In Vancouver Island's magnificent Clayoquot Sound 14 of 15 of the DFO regulated fish farms have tested positive for a highly contagious virus.
The report by Clayoquot Action, a Tofino-based conservation society, says feces, flesh and scale samples from 14 out of 15 farms tested positive for the piscine orthoreovirus, a disease that gained notoriety after a video of bloody discharge from packing plants in Tofino and Campbell River went viral in December 2017.
Laboratory testing by the B.C. government showed the underwater effluent was contaminated with piscine orthoreovirus, a disease found in 80 per cent of farmed Atlantic salmon that is linked to a host of fish health problems, including heart and skeletal muscle inflammation and haemorrhages in internal organs.
Clayoquot Action campaigns director Bonny Glambeck said it’s particularly concerning to find piscine orthoreovirus on Chinook salmon farms located along wild salmon migratory routes in the Clayoquot Sound UNESCO Biosphere Reserve, off the west coast of Vancouver Island.
Four of the active farms the group tested are owned by Creative Salmon, the only company raising Chinook on a large scale in open net pen farms in B.C. Most B.C. open net pen operations — including 11 other active farms tested for the study, which are owned by Cermaq, a Mitsubishi subsidiary headquartered in Norway — produce Atlantic salmon, a species not native to the Pacific Coast.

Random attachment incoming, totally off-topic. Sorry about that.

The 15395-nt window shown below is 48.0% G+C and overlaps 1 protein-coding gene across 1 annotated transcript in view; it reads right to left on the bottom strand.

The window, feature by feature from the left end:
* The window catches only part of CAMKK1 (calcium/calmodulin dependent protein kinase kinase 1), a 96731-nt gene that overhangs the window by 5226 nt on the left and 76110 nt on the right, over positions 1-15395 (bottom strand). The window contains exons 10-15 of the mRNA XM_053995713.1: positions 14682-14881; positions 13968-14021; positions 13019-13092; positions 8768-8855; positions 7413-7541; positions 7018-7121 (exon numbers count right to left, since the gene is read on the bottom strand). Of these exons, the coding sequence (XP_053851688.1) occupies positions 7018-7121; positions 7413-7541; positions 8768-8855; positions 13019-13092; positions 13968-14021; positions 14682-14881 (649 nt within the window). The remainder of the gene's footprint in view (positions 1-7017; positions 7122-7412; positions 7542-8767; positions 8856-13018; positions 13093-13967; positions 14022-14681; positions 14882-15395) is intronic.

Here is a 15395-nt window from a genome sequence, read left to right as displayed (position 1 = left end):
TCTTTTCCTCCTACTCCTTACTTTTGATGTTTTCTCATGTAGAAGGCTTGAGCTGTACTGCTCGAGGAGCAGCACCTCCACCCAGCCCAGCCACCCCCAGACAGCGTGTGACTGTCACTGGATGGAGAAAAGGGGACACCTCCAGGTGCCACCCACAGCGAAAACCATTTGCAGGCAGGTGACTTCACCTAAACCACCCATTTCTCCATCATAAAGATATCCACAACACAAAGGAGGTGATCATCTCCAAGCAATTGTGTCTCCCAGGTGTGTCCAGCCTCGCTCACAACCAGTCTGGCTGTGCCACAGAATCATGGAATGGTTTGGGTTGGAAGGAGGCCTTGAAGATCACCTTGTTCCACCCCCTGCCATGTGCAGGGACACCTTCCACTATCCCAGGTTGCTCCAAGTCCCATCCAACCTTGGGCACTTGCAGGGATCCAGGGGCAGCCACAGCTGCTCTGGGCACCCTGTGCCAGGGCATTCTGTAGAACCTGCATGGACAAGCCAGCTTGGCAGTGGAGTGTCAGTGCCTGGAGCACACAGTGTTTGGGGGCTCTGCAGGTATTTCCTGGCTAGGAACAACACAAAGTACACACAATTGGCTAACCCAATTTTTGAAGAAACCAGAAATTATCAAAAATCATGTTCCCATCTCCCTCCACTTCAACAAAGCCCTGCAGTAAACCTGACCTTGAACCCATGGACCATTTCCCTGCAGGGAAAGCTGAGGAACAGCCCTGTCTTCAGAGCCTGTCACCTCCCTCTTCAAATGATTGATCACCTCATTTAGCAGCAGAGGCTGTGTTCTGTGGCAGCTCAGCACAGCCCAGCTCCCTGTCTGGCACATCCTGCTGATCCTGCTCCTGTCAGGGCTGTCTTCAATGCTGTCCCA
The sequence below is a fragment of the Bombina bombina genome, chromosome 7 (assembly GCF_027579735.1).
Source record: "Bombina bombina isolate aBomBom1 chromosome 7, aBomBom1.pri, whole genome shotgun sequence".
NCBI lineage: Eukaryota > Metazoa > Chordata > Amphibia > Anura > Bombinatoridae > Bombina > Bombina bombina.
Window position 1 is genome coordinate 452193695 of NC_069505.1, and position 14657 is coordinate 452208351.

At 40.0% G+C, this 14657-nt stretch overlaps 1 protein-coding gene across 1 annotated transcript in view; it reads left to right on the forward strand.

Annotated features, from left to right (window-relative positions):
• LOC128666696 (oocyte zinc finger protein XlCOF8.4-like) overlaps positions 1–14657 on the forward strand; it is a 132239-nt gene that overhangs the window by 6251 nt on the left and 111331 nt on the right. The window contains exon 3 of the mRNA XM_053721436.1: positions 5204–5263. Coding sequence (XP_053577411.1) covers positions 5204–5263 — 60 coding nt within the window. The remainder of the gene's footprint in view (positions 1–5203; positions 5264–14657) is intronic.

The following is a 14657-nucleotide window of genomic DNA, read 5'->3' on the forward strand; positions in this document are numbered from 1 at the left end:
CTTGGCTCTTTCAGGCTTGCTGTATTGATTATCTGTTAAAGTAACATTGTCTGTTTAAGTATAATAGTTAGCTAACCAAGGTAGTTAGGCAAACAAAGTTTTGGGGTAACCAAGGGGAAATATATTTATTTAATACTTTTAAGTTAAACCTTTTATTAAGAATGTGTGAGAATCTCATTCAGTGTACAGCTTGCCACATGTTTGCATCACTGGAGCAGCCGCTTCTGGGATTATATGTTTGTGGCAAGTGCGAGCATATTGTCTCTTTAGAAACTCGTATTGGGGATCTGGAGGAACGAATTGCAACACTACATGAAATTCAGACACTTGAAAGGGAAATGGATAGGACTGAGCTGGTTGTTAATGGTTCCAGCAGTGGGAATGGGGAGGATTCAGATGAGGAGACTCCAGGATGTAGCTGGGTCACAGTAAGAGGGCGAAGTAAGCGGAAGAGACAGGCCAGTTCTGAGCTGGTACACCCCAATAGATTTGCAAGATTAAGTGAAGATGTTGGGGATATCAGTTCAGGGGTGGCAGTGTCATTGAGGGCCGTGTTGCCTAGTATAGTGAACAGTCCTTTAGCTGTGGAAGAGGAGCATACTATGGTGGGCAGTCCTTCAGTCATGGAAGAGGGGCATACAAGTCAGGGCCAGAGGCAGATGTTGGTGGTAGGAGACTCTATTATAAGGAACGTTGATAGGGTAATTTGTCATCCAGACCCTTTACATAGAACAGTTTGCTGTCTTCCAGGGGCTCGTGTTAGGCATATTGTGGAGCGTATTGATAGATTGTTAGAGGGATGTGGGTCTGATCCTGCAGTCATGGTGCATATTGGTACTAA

“Wild Chinook salmon in Clayoquot Sound are on the brink of extinction,” Glambeck told The Narwhal.The DFO dismisses the problem, saying it's a BC strain of the virus that has a minimal risk of spreading disease. The tests prove DFO is, to give them the benefit of the doubt, wrong.
“They are essentially denying the existence of this Norwegian variant in British Columbia waters … It’s just shocking to me that they continue to deny that it is damaging and dangerous to wild salmon, pretending that it’s not happening.”
Terry Dorward, a Tla-o-qui-aht First Nation councillor, said the federal government is spreading “disinformation” about the piscine orthoreovirus variant found on salmon farms in Clayoquot Sound, whose biodiverse rainforest islands support many species dependent on wild salmon.
“This is similar to what my people — Indigenous people — experienced when we were given smallpox blankets,” Dorward told The Narwhal. “We were nearly wiped out. And I believe the same thing is happening to our wild salmon.
In 2018, the state of Washington announced that open net pen fish farms would be phased out by 2025. The state also stopped hundreds of thousands of salmon infected with an Icelandic strain of piscine orthoreovirus from being transferred to the farms, saying wild salmon could be at risk.